Scott Stewart, a U.S. deputy assistant attorney general, failed to convince the Obama-nominated judge that the teenager, who remains in government custody in Brownsville, Texas, should return to her home country if she doesn't want to carry the pregnancy to term, or otherwise find a USA sponsor.
Texas Attorney General Ken Paxton, filed an amicus curiae brief on the side of the federal government in the case along with 7 other attorneys general, arguing a ruling to allow the minor access to an abortion would create a unsafe precedent. He has also instructed ORR deputy director, Jonathan White, that another minor in custody in Arizona get an ultrasound and counseling at Choices Pregnancy Centers, a crisis pregnancy center, which comprise nearly all of the approved counseling centers listed by the ORR when minors are requesting abortion care.
The judge wrote that Jane Doe must be able to receive pre-procedure counseling required by Texas law on October 19, before having the procedure on either October 20 or 21. She added that the agency refused to transport the minor themselves.
In her order, Chutkan - who was nominated by President Barack Obama - also barred federal officials from discussing Doe's abortion decision in any context or retaliating against her for the decision. They also claimed they were not blocking her from getting an abortion because she could get one elsewhere if she agreed to leave the country.
"Just because she's here illegally doesn't mean she doesn't have constitutional rights", Chutkan, who said she was "astounded" by the government's position on the matter, said. "If "Doe" has a right to an abortion, it is hard to imagine what other constitutional protections she would not enjoy by extension".
"Doe" first filed a lawsuit in Texas state court, asking for an order compelling HHS to take her to get an abortion. "No one should be held hostage to the extreme anti-abortion views of a handful of government officials".
In the lawsuit, she claims that the Department of Health and Human Services, the Administration for Children and Families and the Office of Refugee Resettlement prevented Doe from going to a clinic to obtain an abortion, despite Doe having a judicial bypass. Texas, where the girl resides, allows abortions up until 20 weeks gestation. "The government may not want to facilitate abortion - but it can not block it".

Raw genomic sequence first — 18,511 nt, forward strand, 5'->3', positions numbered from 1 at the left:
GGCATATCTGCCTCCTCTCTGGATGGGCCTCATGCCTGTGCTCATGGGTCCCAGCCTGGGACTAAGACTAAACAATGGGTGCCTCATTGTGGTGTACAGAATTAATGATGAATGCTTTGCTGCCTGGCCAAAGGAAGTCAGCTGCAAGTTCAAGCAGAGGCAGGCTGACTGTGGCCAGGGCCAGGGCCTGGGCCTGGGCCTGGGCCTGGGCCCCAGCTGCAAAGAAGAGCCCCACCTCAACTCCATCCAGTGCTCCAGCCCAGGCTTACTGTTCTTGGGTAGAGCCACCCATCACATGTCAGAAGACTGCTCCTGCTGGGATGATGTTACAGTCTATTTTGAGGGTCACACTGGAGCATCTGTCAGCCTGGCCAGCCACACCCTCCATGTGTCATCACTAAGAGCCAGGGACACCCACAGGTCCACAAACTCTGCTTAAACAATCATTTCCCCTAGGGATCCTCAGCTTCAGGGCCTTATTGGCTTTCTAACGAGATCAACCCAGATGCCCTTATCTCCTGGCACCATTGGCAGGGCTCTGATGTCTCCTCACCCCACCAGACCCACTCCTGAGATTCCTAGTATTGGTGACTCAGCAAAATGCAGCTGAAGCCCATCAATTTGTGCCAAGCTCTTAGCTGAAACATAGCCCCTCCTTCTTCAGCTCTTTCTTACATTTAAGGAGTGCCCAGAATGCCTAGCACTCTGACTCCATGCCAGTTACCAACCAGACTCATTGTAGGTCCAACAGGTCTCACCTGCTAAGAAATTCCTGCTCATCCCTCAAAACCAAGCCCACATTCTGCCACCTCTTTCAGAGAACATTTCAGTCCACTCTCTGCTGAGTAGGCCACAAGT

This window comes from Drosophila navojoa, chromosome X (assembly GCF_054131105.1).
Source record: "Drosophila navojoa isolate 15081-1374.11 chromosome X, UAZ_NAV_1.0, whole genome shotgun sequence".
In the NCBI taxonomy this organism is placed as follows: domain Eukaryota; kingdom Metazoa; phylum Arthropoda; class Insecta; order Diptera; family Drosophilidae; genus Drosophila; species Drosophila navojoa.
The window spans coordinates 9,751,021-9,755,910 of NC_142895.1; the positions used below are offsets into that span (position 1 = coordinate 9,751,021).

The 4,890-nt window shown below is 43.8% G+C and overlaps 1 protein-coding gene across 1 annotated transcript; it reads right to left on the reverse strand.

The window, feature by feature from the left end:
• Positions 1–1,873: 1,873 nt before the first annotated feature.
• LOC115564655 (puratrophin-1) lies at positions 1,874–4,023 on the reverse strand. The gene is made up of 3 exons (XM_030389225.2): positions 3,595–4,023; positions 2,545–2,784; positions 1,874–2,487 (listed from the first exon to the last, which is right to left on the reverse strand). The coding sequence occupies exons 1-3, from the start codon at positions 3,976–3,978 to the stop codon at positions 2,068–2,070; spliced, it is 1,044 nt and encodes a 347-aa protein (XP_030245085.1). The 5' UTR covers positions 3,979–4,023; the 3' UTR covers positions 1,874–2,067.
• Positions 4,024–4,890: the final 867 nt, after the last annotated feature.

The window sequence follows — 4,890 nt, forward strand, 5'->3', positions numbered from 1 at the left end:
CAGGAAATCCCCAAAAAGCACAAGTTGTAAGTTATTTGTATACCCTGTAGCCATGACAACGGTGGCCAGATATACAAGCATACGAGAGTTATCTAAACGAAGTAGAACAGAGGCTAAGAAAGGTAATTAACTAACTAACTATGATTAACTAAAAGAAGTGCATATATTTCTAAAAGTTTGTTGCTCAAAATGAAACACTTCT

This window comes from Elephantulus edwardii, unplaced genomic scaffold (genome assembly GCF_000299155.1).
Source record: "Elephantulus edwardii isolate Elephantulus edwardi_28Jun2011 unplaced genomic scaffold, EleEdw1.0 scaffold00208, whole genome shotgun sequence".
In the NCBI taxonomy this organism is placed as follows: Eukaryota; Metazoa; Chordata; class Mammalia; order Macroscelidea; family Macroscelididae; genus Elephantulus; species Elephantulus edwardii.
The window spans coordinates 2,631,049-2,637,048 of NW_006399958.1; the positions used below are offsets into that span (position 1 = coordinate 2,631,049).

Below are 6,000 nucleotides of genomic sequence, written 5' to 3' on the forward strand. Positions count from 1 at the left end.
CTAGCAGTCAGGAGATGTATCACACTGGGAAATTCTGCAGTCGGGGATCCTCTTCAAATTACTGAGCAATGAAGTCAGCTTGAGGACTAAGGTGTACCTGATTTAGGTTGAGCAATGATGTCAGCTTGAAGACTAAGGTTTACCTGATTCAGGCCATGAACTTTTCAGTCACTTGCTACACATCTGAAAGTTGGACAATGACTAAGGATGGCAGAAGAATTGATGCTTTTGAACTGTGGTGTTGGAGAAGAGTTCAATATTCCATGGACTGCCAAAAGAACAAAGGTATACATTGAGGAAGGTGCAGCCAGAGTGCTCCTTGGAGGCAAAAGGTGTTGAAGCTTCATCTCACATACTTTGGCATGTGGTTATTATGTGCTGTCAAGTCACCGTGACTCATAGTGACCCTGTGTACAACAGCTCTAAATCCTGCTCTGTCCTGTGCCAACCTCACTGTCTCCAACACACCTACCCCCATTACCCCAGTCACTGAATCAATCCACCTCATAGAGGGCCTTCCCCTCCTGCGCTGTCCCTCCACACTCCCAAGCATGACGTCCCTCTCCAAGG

"It's unprecedented, it's unconstitutional and it's also unconscionable", said the teen's lawyer and senior staff attorney with the ACLU Reproductive Freedom Project, Brigitte Amiri.
ORR did not immediately respond to a request for comment.
A lengthy Politico report indicated that the Trump administration has "intervened to prevent abortions sought by girls at federally funded shelters, even in cases of rape and incest and when the teen had a way to pay for the procedure". "Grantees should not be supporting abortion services pre or post-release; only pregnancy services and life-affirming options counseling", he wrote in late March. He has also made the highly unusual move of visiting minors directly to discourage them from obtaining an abortion. All women in the United States - including prisoners and immigrants, documented or undocumented - have a constitutional right to abortion, says the U.S. Magistrate Laurel Beeler. "It is doing that here".
In a two-page decision, DC District Judge Tanya Chutkan ordered officials at the Department of Health and Human Services to allow the girl, identified only as Jane Doe, to be transported by a guardian or attorney "promptly and without delay" to an abortion provider to obtain state-mandated counseling and then to obtain the abortion.
Today's hearing could have fear-reaching implications for unaccompanied immigrant minors in ORR custody, and lawmakers are taking notice.